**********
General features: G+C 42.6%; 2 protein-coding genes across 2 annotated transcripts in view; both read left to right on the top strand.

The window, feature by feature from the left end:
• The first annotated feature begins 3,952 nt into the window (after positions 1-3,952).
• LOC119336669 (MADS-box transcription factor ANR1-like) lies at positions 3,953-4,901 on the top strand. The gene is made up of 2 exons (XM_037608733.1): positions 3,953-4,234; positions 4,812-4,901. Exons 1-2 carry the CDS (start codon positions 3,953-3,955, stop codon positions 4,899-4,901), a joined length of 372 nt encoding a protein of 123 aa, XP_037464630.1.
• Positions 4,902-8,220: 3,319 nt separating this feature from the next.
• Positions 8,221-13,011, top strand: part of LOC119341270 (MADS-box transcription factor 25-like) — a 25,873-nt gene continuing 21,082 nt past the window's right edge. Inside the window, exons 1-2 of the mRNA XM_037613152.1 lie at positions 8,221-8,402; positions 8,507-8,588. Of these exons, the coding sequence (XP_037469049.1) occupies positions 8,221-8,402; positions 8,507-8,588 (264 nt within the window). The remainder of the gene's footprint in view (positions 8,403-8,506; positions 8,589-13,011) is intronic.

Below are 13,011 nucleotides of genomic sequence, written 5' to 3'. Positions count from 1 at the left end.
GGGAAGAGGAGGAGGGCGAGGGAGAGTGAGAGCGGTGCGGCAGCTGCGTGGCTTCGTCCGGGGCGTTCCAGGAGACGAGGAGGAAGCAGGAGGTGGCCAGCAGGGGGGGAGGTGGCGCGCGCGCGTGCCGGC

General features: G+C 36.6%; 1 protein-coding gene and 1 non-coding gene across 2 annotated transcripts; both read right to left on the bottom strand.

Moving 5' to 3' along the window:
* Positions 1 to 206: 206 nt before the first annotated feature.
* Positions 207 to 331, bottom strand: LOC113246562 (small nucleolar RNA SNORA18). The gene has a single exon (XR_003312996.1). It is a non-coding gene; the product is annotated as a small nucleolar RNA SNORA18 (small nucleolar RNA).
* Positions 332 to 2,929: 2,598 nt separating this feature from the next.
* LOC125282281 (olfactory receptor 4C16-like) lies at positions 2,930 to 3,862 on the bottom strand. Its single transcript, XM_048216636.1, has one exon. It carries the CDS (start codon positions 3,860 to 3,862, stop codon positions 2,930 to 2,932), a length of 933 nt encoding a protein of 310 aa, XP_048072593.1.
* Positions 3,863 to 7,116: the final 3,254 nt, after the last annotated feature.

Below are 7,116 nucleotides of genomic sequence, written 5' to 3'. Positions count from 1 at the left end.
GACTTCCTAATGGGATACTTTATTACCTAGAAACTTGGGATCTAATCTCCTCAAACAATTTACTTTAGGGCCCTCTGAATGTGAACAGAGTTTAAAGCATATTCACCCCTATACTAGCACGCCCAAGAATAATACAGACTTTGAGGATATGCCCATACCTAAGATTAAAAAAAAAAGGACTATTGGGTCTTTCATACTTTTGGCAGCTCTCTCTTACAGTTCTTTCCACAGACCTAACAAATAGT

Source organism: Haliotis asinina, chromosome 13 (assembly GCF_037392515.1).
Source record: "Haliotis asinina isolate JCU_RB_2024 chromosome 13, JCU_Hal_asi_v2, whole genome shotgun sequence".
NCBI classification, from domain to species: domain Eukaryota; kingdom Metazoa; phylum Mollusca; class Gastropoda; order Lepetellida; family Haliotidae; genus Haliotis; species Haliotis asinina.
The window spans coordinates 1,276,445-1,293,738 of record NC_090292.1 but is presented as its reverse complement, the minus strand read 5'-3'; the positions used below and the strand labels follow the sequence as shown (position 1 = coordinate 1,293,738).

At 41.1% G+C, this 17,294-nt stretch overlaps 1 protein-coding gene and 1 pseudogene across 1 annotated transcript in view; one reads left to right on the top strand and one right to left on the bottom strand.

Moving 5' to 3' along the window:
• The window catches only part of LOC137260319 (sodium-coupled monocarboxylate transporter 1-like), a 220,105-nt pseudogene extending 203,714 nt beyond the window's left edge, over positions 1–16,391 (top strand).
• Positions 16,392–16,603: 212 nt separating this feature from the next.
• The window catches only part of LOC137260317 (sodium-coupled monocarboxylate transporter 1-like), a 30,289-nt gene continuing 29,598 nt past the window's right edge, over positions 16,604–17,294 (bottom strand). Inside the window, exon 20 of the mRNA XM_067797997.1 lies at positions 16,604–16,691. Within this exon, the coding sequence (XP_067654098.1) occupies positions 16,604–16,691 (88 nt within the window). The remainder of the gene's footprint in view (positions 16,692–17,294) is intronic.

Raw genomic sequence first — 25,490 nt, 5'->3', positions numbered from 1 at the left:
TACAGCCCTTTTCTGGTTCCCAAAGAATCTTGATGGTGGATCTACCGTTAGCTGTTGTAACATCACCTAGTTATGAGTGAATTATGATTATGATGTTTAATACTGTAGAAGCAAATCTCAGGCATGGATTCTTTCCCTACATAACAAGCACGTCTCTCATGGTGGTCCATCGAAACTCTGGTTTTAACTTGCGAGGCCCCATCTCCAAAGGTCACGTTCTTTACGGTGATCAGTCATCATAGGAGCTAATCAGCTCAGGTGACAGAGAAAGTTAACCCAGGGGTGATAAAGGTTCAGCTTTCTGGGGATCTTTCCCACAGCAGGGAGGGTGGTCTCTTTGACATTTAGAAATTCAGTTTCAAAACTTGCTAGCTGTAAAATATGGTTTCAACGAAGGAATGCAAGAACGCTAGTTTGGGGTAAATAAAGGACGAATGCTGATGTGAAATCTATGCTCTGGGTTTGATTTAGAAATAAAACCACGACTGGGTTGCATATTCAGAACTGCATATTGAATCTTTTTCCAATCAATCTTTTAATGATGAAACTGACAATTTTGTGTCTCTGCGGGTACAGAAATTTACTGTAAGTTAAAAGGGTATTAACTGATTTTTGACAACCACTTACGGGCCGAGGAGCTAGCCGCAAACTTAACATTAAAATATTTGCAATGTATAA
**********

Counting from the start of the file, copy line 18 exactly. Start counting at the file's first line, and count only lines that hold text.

Source organism: Haliotis asinina, chromosome 13 (assembly GCF_037392515.1).